Beer-makers in the ancient Hittite empire – which centred on Anatolia in modern Turkey – carefully controlled their brews according to the season, altered flavours according to taste, and used a bittering agent thousands of years before the domestication of hops.
Those are some of the main findings emerging from research by Michael Brown from the Institut für Ur- und Frühgeschichte und Vorderasiatische Archäologie in Heidelberg, Germany, and published in the Journal of Archaeological Science: Reports.
Absent from Brown’s paper, however, is the discovery that Hittite beer – at least the style derived from biological and archaeological evidence unearthed at a temple brewery site in Kuşaklı-Sarissa in north-central Anatolia, dating to the second millennium BCE – would not have been out of place in a modern gastro-pub.
“It’s not mentioned in the paper but we did brew a small trial batch in the lab while writing up the chemical analyses,” he says. “Surprisingly pleasant, a bit like Belgium Duvel!”
The Hittite empire arose around 1600 BCE, and reached its height about two centuries later when its reach included the northern Levant and Upper Mesopotamia. Sources attest that beer-drinking fulfilled several ceremonial and religious functions.
To further flesh out this picture, Brown analysed residues obtained from archaeological samples in order to understand the materials and techniques used by the brewers at the site. Kuşaklı-Sarissa’s use for beer-making was easily confirmed by the presence of calcium oxalate, a substance that forms when oxalic acid bonds with calcium in water. The molecule is a strong (although not conclusive) indicator of barley-based brewing, especially when found on ceramic vessels.
The containers found at the site (and mirrored by those at a second brewery unearthed in the old Hittite capital of Boğazköy-Hattusa) included large vessels for mashing, and narrow-necked amphorae that could be easily sealed with clay to prevent bacterial contamination.
Some of the beer being brewed, Brown suggests, was consumed through reed straws stuck straight into the fermentation vessels. Most, however, would have been sealed up and left to mature.
Grain remnants found at the site were overwhelmingly from barley. The kernels were much larger than those from other parts of the of wider archaeological dig, implying, says Brown, that they were deliberately selected for beer-making.
Smaller concentrations of Emmer wheat kernels were also found – suggesting that the brewers sometimes made mixed-grain ales, or even pure wheat beers.
Brown cites research published in 2011 that established that brewing practices varied substantially across the Hittite empire, and were also influenced by seasonal temperatures.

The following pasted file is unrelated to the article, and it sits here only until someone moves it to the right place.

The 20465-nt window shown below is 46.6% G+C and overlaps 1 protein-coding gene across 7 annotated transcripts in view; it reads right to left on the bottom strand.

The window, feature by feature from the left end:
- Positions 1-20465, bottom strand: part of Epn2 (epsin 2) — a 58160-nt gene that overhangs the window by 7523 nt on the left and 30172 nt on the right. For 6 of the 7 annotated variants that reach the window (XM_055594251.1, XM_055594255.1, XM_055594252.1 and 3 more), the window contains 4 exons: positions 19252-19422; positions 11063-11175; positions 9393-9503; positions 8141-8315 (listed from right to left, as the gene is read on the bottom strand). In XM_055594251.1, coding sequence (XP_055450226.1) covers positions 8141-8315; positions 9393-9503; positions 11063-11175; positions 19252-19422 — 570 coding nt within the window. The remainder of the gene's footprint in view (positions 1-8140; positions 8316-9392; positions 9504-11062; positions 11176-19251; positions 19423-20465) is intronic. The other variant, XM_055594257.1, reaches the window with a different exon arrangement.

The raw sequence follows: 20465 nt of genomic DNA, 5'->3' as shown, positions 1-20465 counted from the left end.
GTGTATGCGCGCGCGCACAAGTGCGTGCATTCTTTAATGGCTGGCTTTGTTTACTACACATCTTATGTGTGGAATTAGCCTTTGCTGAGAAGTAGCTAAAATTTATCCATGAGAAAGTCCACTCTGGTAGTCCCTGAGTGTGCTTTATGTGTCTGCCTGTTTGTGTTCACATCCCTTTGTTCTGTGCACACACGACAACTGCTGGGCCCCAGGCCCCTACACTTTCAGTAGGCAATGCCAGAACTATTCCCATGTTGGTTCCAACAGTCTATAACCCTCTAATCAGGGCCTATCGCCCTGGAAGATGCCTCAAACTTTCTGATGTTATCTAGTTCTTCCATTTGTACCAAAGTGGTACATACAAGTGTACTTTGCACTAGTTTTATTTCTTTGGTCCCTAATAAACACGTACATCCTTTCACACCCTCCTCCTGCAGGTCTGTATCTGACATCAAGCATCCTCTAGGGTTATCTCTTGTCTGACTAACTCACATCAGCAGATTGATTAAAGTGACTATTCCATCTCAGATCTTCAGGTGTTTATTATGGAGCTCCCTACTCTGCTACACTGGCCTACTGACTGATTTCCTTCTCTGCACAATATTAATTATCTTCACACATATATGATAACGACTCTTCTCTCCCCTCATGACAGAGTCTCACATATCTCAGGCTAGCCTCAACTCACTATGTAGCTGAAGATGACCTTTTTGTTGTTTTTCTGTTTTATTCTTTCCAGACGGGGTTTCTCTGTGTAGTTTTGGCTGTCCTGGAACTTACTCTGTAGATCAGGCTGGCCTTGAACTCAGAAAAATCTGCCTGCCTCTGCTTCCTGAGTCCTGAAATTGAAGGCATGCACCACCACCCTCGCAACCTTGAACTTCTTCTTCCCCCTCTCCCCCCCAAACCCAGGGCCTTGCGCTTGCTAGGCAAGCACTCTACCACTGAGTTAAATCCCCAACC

For instance, grain was dried by spreading it over mats placed on the flat roofs of buildings. Fresh grains were turned over twice a day, achieving germination, the researchers found, in as little as four days. There is also some evidence that the Hittites combined malted and unmalted grains in the mashing process, perhaps in an effort to produce lower-alcohol brews. (The result, notes Brown, would have been “not always the desired outcome”.)
Ancient beers, it has often been assumed, would have been significantly sweet, mainly because hops – the important bittering agent used today – was not deployed until the late Medieval period.
The Hittites, Brown’s research discovered, very likely achieved the same result using a different botanical. His residue analysis revealed significant quantities – between one and two per cent – of seeds from plants in the genus Polygonum, which includes buckwheat and knotweed among about 220 other species.
The 4000-year-old samples were too degraded to enable precise identification, but polygonum seeds are known to contain high concentrations of phenolic compounds, which impart a bitter taste.
Brown points out that there is no specific Hittite word so far translated that specifies “bitter”, and at least two that imply “sweet” in a beer context. This, he said, should not be used to infer that all Hittite beers were sugary to taste.
Rather, it is more likely to mean that bitter-tasting beers were the norm, and that sweet ones – such as marnuan, a honey beer, and Walhi, another sweetened form – were speciality brews that, again, might not be out of place in a groovy little downtown bar in Berlin.
The research fails to pinpoint the exact source the Kuşaklı-Sarissa brewers used to secure the other essential ingredient for alcohol-making: yeast. Brown identifies several possibilities, including honey-mead, grape-wine and hardwood bark from nearby woodland.
Regardless of origin, however, he notes that yeast reserves were very likely stored in sugar-rich worts – the liquid extracted from the mashing process – in narrow-necked bottles for use during the colder months when the key species, Saccharomyces cerevisiae, was in short supply.
Remnant yeast populations were also very likely to be present all year round on the porous surfaces of the brewery’s clay vessels and walls – a fact, Brown suggests, that “would have served to increase consistency between successive fermentations”.
The research strong suggests that 4000 years ago the Hittites were serving up beers that were varied, deliberate, and ranged in alcohol content. Brown’s brewing experiment also established that the drinks in question were very likely sophisticated and delicious.
His results, he concludes, may well be of interest to more than just archaeologists and historians.
“This study establishes a theoretical basis for future experimental reconstruction and highlights novel ingredients potentially of interest to modern craft brewers,” he writes.
Andrew Masterson is a former editor of Cosmos.
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